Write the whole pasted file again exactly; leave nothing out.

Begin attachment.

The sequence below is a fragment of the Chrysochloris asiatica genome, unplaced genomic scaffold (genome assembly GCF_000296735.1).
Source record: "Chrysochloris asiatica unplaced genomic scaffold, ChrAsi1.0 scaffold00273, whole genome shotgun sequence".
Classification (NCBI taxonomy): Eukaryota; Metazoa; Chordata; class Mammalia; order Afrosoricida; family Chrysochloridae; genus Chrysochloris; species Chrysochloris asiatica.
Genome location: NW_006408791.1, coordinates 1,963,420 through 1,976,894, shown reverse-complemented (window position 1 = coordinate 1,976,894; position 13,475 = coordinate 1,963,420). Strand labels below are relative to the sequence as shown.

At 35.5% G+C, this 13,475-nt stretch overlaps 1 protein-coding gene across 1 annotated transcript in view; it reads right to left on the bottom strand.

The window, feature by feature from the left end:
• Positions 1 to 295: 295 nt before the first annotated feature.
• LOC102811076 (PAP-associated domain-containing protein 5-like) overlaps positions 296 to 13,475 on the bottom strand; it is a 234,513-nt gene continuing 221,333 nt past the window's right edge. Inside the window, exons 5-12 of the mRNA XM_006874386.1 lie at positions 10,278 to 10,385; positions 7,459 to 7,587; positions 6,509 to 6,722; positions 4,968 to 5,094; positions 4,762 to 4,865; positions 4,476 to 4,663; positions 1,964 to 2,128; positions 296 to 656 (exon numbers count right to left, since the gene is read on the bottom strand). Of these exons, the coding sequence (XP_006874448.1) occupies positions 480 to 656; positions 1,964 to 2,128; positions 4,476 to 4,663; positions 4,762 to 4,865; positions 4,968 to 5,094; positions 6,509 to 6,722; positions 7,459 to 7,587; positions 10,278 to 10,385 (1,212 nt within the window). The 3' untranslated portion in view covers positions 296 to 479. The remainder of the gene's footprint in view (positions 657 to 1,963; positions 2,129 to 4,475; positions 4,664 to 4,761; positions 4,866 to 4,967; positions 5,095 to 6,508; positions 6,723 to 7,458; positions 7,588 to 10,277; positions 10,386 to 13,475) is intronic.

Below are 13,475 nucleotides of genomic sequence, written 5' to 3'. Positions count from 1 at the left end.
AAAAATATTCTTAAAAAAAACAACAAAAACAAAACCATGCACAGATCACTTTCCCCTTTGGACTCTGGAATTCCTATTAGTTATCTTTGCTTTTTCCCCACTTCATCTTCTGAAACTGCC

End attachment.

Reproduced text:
The sequence below is a fragment of the Chrysochloris asiatica genome, unplaced genomic scaffold (genome assembly GCF_000296735.1).
Source record: "Chrysochloris asiatica unplaced genomic scaffold, ChrAsi1.0 scaffold00273, whole genome shotgun sequence".
Classification (NCBI taxonomy): Eukaryota; Metazoa; Chordata; class Mammalia; order Afrosoricida; family Chrysochloridae; genus Chrysochloris; species Chrysochloris asiatica.
Genome location: NW_006408791.1, coordinates 1,963,420 through 1,976,894, shown reverse-complemented (window position 1 = coordinate 1,976,894; position 13,475 = coordinate 1,963,420). Strand labels below are relative to the sequence as shown.

At 35.5% G+C, this 13,475-nt stretch overlaps 1 protein-coding gene across 1 annotated transcript in view; it reads right to left on the bottom strand.

The window, feature by feature from the left end:
• Positions 1 to 295: 295 nt before the first annotated feature.
• LOC102811076 (PAP-associated domain-containing protein 5-like) overlaps positions 296 to 13,475 on the bottom strand; it is a 234,513-nt gene continuing 221,333 nt past the window's right edge. Inside the window, exons 5-12 of the mRNA XM_006874386.1 lie at positions 10,278 to 10,385; positions 7,459 to 7,587; positions 6,509 to 6,722; positions 4,968 to 5,094; positions 4,762 to 4,865; positions 4,476 to 4,663; positions 1,964 to 2,128; positions 296 to 656 (exon numbers count right to left, since the gene is read on the bottom strand). Of these exons, the coding sequence (XP_006874448.1) occupies positions 480 to 656; positions 1,964 to 2,128; positions 4,476 to 4,663; positions 4,762 to 4,865; positions 4,968 to 5,094; positions 6,509 to 6,722; positions 7,459 to 7,587; positions 10,278 to 10,385 (1,212 nt within the window). The 3' untranslated portion in view covers positions 296 to 479. The remainder of the gene's footprint in view (positions 657 to 1,963; positions 2,129 to 4,475; positions 4,664 to 4,761; positions 4,866 to 4,967; positions 5,095 to 6,508; positions 6,723 to 7,458; positions 7,588 to 10,277; positions 10,386 to 13,475) is intronic.

Below are 13,475 nucleotides of genomic sequence, written 5' to 3'. Positions count from 1 at the left end.
AAAAATATTCTTAAAAAAAACAACAAAAACAAAACCATGCACAGATCACTTTCCCCTTTGGACTCTGGAATTCCTATTAGTTATCTTTGCTTTTTCCCCACTTCATCTTCTGAAACTGCC